So we come now to one of the biggest problems with this game: a lot of nonsensical clicking around. The rest is automatised. The tutorial is an endless sequence of popup windows to close. Beautifully designed and illustrated, that's true, but still annoying. They talk about sacrifices to the deities, divine quests, heroes, but apart from those illustrations nothing is there. Only closing beautiful popups. After the thirtieth you stop reading. That's the awful truth.

On wars, and how to alienate people

Units are divided into attack and defence. What the long tutorial should mention is that keeping your offensive units into your city will not help defending it at all. You should better move them to the acropolis, where they are kept safe together with part of your resources. The units are beautifully illustrated, and it is a pity that combats are not animated, but you receive just reports instead. Actually, the entire graphic is awesome, and it really keeps you hooked. There are two main views: the usual city view and the gobal map, where you look for allies and cities to raid.

Apart from building structures, you need to study ancient scrolls and sign agreements. The first two amount to some more clicking, while the last is way more interesting. The concept is very nice: you need to collect (or trade) some articles to sign agreements with famous historical cities. This basically replaces the usual tech tree. The nice part is that the game provides you some of these articles, at the rate of one per day, but then it is up to you to trade the ones you don't need (anymore) with new ones, using a special section in the market.

Multiplayer interactions are encouraged: you can trade, protect, join coalitions, declare joint wars etc, as usual. Each one of your 'friends', not necessarily coalition members, can help you fight as an hero in your army. A brilliant idea, that fits with the heroic setting.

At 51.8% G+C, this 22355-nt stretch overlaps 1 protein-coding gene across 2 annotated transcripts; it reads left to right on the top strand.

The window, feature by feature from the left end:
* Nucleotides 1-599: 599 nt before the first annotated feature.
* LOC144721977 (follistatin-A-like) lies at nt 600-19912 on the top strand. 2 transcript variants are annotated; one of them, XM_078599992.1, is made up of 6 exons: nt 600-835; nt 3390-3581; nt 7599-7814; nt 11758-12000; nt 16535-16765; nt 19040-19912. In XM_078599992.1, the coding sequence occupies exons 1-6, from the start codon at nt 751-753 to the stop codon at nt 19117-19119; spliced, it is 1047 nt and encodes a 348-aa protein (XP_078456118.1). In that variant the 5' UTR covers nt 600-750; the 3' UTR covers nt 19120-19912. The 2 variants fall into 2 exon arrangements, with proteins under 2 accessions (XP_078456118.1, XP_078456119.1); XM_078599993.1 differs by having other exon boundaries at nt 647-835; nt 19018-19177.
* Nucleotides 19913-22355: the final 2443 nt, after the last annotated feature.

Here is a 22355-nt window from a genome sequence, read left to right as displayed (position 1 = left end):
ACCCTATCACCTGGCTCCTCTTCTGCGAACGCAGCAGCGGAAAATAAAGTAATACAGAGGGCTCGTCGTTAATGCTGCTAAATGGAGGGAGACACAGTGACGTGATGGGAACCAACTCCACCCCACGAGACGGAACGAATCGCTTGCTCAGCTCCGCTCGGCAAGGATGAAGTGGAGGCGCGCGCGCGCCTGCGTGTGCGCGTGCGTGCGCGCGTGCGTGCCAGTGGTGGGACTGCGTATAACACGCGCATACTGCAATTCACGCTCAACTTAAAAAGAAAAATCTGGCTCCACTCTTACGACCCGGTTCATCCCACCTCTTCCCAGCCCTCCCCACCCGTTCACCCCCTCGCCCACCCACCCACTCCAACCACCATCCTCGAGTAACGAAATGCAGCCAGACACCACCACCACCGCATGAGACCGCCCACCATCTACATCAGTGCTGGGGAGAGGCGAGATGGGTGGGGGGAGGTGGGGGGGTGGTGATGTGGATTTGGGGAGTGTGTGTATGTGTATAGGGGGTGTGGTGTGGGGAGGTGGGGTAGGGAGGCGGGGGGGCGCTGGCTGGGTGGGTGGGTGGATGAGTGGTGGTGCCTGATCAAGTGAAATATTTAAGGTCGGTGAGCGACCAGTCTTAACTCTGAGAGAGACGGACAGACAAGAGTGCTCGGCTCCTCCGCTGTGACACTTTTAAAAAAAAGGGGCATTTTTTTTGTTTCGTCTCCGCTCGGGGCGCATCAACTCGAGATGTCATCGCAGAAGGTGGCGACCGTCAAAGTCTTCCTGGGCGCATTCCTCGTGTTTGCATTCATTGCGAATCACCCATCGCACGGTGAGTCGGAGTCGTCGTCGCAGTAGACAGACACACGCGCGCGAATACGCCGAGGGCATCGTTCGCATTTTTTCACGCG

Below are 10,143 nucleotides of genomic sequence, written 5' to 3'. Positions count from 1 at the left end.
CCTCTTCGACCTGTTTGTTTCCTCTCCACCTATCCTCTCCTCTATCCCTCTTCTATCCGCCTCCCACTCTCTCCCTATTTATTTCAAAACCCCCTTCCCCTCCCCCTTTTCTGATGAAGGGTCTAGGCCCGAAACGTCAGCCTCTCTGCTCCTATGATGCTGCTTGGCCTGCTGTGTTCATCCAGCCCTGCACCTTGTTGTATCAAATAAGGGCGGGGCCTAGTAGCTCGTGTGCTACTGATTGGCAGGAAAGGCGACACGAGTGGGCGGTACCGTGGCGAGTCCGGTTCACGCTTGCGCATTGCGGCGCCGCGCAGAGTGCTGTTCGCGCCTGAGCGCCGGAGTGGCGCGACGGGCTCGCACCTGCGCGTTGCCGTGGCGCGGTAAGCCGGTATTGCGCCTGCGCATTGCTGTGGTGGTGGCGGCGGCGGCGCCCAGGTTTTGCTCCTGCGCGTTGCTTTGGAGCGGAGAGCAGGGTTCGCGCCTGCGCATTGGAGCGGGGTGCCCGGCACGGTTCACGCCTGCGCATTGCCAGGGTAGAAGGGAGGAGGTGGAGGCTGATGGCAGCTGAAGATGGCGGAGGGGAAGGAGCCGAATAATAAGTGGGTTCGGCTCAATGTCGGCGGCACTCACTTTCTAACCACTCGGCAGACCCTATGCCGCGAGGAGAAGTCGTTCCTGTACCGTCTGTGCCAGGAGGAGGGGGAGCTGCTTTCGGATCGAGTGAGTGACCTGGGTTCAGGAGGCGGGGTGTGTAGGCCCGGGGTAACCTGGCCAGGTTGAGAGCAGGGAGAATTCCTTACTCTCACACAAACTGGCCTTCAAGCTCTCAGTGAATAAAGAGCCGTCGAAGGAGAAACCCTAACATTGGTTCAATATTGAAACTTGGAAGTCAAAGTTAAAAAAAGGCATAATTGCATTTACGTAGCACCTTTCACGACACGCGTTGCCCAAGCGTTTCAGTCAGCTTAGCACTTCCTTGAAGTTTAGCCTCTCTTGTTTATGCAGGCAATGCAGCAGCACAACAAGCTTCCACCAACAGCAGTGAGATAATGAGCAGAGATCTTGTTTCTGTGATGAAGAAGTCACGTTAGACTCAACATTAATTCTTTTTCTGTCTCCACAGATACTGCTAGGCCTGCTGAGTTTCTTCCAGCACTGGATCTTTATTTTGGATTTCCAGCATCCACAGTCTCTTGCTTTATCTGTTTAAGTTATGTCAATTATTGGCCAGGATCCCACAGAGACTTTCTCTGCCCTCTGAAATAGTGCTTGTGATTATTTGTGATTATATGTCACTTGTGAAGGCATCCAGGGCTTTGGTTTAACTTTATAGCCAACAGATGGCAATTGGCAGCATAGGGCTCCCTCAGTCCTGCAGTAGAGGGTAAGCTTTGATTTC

If you are lucky enough to start with just a few neighbours with the same level as yourself, then you have many chances of becoming a respected polis. However, any other situations will bring you to endless conflicts and retaliations. Of course, that's why you joined the game in the first place, however it is arguable that a normal player doesn't stand a chance against a paying player, leading to the usual, well known frustration loop. Buying drachmas will greatly speed up your city development, and many of the most important features require so many drachmas to be virtually inaccessible otherwise (or at least very rarely). Two examples for all: defensive structures, or the ability to 'revive' causalities, which is a good card to play for fast retaliation. I think you all got the point. It's not the first time we saw it, and it won't be the last. Actually, I do not have anything against paying for a game you like, but this should not be so expensive.

So Sparta: War of Empires is a nice game, but don't let the graphics (and sound/music/dubbing! they are very good) fool you, or at least not too much.

Sparta: War of Empires ()
VideoGame > Browser Game (web browser)
Sparta: War of Empires, management, historical, war browser game
Score: 52 out of 100